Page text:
Lukashenka threatens the West with a migration crisis, a “nuclear guillotine” and Prigozhin
The Belarusian regime continues its strategy of “escalation for de-escalation”. Threats, in the form of a migration crisis, the deployment of Russian nuclear weapons, and the relocation of the Wagner PMC to Belarus are used in an attempt to force Western capitals to negotiate on Minsk’s terms. The regime is attempting to use the Vatican as a confidential channel to the West, still aiming to achieve an honourable role as a mediator and venue for negotiations between Ukraine and Russia after the end of the war.
Lukashenka used an Independence Day meeting to convey several contradictory indications to the West. On the one hand, he said he had approved a list of Western “decision-making centres” on military maps as targets for tactical nuclear weapons (TNW) strikes and warned that Western politicians would place Europe under a “nuclear guillotine” if they continued on a confrontational course.
On the other hand, Belarus and Europe should develop together, especially considering common problems, including energy, access to resources (including labour), demographics, and the growth of extremism and cybercrime. In this regard, the Belarusian government has been instructed to develop a plan of good neighbourliness.
At the same time, Lukashenka again threatened Eastern Europe with migration crisis as attempts by illegal migrants to cross the Belarusian-Polish border reached record levels in June. Minsk believes that accusations of exploiting the situation are unreasonable and EU border agencies are to blame due to their refusal to cooperate with Belarus in the regulation of migration. Alleged EU-initiated blocking of cooperation untied the hands of traffickers, including in the EU.
Although Lukashenka continues to reassure Belarusians about the relocation of Wagner PMC to Belarus, he admitted that his decision caused a “wave of calls” from Western capitals. Warsaw suspects that Prigozhin may now engage in various provocations directed against Lithuania on the eve of the NATO summit in Vilnius, where the relocation of the Wagner PMC to Belarus and the deployment of nuclear weapons will be discussed at the initiative of Warsaw.
The United States intends to seek the extradition of Prigozhin, creating an additional point of tension between Minsk and Washington, adding to Minsk’s assistance to Ukrainian oligarch, Dmytro Firtash, who seeks to avoid extradition to the United States with the help of a Belarusian diplomatic passport. Since 2021, Firtash has been an adviser to the Permanent Mission of Belarus to international organisations in Vienna, in particular the United Nations Industrial Development Organization (UNIDO).
Following a meeting on June 29th, the European Council approved conclusions on the situation in Ukraine. In the document, the leaders of EU states once again expressed their intention to support Ukraine militarily and condemned the destruction of the Kakhovka hydroelectric power station, which, among other things, poses an additional threat to the Zaporizhzhia nuclear power plant. The conclusions of the European Council also mention Belarus in the context of the deportation of Ukrainian children and military support to Russia in the war against Ukraine. The document calls for to Belarus to stop allowing the Russian Armed Forces to use their territory, including deployment of tactical nuclear weapons.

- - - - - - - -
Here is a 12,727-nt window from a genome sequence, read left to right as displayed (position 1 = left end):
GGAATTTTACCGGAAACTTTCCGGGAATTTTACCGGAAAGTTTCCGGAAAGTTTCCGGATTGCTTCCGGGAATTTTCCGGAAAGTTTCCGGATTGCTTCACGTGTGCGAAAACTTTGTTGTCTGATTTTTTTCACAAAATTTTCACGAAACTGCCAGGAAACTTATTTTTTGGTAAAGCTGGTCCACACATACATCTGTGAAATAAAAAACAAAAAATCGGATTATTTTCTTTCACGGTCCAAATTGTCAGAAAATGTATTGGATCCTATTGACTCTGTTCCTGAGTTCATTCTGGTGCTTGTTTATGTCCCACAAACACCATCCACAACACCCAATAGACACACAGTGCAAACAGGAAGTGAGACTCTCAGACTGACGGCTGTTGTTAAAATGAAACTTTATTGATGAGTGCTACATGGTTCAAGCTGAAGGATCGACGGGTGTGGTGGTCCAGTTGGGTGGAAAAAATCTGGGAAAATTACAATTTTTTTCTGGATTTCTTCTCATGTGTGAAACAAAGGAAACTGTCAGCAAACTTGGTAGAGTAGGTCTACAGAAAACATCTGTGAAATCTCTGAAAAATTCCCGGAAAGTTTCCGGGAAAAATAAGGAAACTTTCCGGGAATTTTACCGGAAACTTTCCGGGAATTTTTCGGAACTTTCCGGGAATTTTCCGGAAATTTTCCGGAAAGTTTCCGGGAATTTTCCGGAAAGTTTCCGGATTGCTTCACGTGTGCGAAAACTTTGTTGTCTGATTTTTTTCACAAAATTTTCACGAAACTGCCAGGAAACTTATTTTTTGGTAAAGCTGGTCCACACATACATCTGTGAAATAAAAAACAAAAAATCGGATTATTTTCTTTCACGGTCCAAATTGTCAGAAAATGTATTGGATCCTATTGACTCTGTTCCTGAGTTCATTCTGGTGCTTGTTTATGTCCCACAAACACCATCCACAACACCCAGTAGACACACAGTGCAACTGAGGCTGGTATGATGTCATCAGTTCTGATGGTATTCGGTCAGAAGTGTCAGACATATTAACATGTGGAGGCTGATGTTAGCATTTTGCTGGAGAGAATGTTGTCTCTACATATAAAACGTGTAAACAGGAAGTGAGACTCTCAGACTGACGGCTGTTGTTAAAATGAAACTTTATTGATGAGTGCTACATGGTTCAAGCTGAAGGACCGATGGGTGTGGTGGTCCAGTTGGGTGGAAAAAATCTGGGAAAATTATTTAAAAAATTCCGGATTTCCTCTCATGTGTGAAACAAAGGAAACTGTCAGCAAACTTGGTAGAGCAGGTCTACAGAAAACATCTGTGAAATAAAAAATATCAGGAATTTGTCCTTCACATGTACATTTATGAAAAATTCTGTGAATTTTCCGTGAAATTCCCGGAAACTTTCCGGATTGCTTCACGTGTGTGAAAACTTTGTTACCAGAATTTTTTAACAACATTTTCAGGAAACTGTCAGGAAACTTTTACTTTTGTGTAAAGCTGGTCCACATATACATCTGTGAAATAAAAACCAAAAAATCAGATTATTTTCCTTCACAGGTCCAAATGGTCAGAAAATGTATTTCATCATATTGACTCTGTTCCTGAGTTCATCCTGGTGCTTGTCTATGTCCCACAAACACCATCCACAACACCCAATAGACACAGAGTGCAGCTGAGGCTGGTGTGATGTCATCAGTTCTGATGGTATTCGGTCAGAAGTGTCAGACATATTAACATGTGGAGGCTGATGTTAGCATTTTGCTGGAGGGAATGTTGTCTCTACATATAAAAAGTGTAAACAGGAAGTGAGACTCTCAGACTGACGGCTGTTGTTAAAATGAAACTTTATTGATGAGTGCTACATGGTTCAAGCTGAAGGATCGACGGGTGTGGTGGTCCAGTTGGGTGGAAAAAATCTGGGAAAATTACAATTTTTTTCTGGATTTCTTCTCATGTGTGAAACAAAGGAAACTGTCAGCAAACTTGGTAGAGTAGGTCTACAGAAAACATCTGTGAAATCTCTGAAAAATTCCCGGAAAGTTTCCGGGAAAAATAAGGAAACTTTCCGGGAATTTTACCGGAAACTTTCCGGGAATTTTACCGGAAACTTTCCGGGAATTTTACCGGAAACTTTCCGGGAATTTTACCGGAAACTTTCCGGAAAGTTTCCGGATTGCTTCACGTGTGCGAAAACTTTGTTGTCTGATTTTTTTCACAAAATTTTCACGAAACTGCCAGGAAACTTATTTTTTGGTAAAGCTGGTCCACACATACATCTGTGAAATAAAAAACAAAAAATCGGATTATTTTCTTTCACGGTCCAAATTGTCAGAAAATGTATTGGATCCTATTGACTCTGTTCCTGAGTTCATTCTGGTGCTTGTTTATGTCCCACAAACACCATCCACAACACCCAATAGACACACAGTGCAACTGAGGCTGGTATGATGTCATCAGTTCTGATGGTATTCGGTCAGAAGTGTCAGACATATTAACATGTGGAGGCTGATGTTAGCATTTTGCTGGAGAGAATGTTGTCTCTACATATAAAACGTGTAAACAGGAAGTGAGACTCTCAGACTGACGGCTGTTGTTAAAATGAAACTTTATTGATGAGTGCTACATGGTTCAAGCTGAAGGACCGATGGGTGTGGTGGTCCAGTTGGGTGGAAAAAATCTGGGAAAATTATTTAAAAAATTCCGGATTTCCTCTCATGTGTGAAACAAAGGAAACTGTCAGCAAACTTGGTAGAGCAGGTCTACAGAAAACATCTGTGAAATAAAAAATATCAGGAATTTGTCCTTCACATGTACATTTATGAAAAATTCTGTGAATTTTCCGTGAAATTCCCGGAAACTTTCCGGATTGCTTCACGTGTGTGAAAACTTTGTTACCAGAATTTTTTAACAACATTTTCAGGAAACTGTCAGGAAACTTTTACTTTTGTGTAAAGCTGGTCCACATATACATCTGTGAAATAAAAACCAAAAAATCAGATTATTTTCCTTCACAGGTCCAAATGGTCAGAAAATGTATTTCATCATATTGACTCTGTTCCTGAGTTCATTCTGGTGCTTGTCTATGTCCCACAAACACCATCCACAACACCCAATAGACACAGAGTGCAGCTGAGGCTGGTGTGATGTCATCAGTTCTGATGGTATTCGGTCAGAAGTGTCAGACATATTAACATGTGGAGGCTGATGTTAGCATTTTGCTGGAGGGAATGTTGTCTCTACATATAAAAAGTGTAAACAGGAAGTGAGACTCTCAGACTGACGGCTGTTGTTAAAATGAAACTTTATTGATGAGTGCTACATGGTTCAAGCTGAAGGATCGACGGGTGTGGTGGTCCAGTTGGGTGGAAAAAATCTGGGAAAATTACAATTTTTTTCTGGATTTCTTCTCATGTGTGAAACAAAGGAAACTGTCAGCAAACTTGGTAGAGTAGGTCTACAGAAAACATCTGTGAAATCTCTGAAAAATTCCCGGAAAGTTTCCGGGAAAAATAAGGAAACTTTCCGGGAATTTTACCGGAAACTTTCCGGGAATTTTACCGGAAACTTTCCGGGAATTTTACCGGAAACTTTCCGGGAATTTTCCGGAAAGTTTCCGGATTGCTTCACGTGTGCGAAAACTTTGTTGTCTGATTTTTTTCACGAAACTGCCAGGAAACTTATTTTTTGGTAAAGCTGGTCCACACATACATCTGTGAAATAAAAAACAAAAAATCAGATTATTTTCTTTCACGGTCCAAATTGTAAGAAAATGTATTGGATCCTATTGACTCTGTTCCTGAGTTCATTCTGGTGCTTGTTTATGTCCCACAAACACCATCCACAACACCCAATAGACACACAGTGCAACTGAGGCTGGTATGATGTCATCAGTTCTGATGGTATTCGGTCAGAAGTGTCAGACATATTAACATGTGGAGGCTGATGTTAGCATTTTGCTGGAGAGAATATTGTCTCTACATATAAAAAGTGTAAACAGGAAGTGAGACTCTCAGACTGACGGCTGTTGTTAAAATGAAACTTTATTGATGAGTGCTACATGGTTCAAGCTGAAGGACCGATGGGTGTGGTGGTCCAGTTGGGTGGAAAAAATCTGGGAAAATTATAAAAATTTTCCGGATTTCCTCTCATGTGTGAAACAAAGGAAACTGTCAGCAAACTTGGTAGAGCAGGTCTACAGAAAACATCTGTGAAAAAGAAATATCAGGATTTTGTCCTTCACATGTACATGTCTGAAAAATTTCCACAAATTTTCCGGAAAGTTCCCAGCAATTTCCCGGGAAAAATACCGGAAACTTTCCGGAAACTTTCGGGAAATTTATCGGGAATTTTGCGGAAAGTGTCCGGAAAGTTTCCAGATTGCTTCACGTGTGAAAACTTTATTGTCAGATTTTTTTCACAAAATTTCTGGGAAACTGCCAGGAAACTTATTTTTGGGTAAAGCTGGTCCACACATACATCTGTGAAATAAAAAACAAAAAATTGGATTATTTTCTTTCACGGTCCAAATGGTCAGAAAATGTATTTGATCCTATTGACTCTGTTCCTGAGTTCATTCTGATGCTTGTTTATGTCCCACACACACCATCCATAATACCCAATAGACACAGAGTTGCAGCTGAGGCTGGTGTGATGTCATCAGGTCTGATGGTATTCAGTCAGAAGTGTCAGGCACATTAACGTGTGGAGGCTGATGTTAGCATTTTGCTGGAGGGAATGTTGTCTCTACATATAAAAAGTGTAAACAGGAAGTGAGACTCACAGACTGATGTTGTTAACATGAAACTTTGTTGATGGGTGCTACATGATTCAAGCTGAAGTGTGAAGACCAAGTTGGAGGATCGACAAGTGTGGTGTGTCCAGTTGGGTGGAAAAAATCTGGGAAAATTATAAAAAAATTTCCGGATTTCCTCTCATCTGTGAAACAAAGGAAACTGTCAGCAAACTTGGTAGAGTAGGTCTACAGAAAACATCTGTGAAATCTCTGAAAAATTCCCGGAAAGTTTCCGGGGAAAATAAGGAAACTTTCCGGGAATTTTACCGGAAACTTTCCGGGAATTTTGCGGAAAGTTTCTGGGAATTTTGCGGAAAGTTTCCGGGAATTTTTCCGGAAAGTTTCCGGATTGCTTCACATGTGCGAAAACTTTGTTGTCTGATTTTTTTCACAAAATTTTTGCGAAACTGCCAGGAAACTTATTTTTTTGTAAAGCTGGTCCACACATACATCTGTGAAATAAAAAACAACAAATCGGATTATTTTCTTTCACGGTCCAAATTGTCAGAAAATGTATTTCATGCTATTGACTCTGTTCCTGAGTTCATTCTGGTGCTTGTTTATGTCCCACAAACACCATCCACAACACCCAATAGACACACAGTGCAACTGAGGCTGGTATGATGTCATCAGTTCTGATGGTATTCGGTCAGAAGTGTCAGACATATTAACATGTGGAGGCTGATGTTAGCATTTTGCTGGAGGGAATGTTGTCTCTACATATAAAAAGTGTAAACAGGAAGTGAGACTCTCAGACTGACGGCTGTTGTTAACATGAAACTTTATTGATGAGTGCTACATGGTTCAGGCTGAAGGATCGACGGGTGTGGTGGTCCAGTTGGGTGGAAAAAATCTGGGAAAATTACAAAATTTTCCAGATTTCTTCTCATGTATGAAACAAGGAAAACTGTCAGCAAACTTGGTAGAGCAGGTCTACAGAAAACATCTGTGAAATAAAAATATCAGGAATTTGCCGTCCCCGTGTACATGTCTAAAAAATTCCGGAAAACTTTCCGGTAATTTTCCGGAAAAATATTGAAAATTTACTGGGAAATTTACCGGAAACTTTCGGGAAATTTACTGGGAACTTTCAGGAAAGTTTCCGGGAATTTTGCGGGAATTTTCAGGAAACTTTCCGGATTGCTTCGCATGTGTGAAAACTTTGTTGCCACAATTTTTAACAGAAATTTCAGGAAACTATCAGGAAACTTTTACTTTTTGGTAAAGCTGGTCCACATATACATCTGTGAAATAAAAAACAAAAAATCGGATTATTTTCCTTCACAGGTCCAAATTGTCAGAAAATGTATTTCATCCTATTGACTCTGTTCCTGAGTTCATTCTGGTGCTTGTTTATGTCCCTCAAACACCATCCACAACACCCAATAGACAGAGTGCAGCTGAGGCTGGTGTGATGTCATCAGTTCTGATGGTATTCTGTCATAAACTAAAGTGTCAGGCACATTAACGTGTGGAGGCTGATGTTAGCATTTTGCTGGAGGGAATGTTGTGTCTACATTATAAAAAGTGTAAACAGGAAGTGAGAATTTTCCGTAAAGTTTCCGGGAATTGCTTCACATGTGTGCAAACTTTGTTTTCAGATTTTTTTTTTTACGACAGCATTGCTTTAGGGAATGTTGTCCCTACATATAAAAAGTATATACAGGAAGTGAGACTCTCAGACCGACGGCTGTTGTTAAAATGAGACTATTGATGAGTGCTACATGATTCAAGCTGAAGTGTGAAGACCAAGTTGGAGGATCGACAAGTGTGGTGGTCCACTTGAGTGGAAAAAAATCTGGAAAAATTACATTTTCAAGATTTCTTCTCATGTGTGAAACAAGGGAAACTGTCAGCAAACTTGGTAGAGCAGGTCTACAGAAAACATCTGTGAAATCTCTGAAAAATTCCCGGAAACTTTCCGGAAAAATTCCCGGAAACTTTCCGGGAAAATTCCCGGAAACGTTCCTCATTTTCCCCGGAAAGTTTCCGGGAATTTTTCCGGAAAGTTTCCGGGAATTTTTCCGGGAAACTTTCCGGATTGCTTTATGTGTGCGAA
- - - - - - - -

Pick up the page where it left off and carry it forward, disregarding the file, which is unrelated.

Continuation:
In Brussels, EU High Representative for Foreign Affairs and Security Policy Josep Borrell inaugurated a new Advisory Group between the European Union and Belarusian Democratic Forces. Acting as a platform for dialogue between the EU and representatives of Belarusian civil society, the Advisory Group will ensure the exchange of information on the situation in the country and help shape further EU action in support of a free, sovereign, and democratic Belarus.
Among the topics discussed at the first meeting of the Belarus-EU Advisory Group were the threat to Belarus from the Russian armed forces, the possible arrival of the Wagner PMC, and the deployment of Russian nuclear weapons. Particular attention was paid to the “Passport of the New Belarus” project which is being developed by the United Transitional Cabinet. Leader of the Belarusian Democratic Forces Sviatlana Tsikhanouskaya proposed appointing an EU special representative for Belarus.
At a meeting with the President of the European Council, Charles Michel, the parties discussed the military-political situation in Belarus the arrival of Prigozhin and Wagner PMC, the deployment of tactical nuclear weapons, and the consequences for regional security.
Deputy head of the United Transitional Cabinet and head of the People’s Anti-Crisis Management, Pavel Latushka, submitted evidence of war crimes (illegal transfer of Ukrainian children) committed by Lukashenka, Dmitry Mezentsev, Ivan Golovaty, Alexei Talai and Olga Volkova to the International Criminal Court in The Hague.
Meanwhile, Minsk is communicating with the West via the Vatican. Foreign Minister Sergei Aleinik met with the papal legate Archbishop Claudio Gugerotti to discuss the current situation in the Eurasian region and the wider world and cooperation between Belarus and the Vatican in multilateral and bilateral contexts.
The meeting took place following the visit of the Papal Envoy for the settlement in Ukraine, Cardinal Matteo Maria Zuppi, to Moscow, dedicated to the promotion of peace talks between Ukraine and Russia. Belarus has ambitions to become the venue for these negotiations after the end of the war and hopes for the support of the Vatican in this matter.
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Situation in Belarus